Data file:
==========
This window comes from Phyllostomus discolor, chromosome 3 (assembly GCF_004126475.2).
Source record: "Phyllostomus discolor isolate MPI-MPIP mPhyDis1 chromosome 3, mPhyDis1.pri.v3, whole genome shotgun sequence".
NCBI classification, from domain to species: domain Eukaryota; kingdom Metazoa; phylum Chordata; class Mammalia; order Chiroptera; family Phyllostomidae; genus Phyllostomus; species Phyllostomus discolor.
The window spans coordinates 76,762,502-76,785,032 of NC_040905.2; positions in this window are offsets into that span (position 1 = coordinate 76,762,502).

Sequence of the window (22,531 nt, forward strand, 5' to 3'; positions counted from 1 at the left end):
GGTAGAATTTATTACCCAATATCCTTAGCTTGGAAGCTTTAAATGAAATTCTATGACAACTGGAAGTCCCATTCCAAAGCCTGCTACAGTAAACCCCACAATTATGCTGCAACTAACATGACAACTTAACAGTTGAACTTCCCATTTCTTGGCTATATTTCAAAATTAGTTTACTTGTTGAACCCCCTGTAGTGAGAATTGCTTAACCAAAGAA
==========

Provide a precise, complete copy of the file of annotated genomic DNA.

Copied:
This window comes from Phyllostomus discolor, chromosome 3 (assembly GCF_004126475.2).
Source record: "Phyllostomus discolor isolate MPI-MPIP mPhyDis1 chromosome 3, mPhyDis1.pri.v3, whole genome shotgun sequence".
NCBI classification, from domain to species: domain Eukaryota; kingdom Metazoa; phylum Chordata; class Mammalia; order Chiroptera; family Phyllostomidae; genus Phyllostomus; species Phyllostomus discolor.
The window spans coordinates 76,762,502-76,785,032 of NC_040905.2; positions in this window are offsets into that span (position 1 = coordinate 76,762,502).

Sequence of the window (22,531 nt, forward strand, 5' to 3'; positions counted from 1 at the left end):
GGTAGAATTTATTACCCAATATCCTTAGCTTGGAAGCTTTAAATGAAATTCTATGACAACTGGAAGTCCCATTCCAAAGCCTGCTACAGTAAACCCCACAATTATGCTGCAACTAACATGACAACTTAACAGTTGAACTTCCCATTTCTTGGCTATATTTCAAAATTAGTTTACTTGTTGAACCCCCTGTAGTGAGAATTGCTTAACCAAAGAA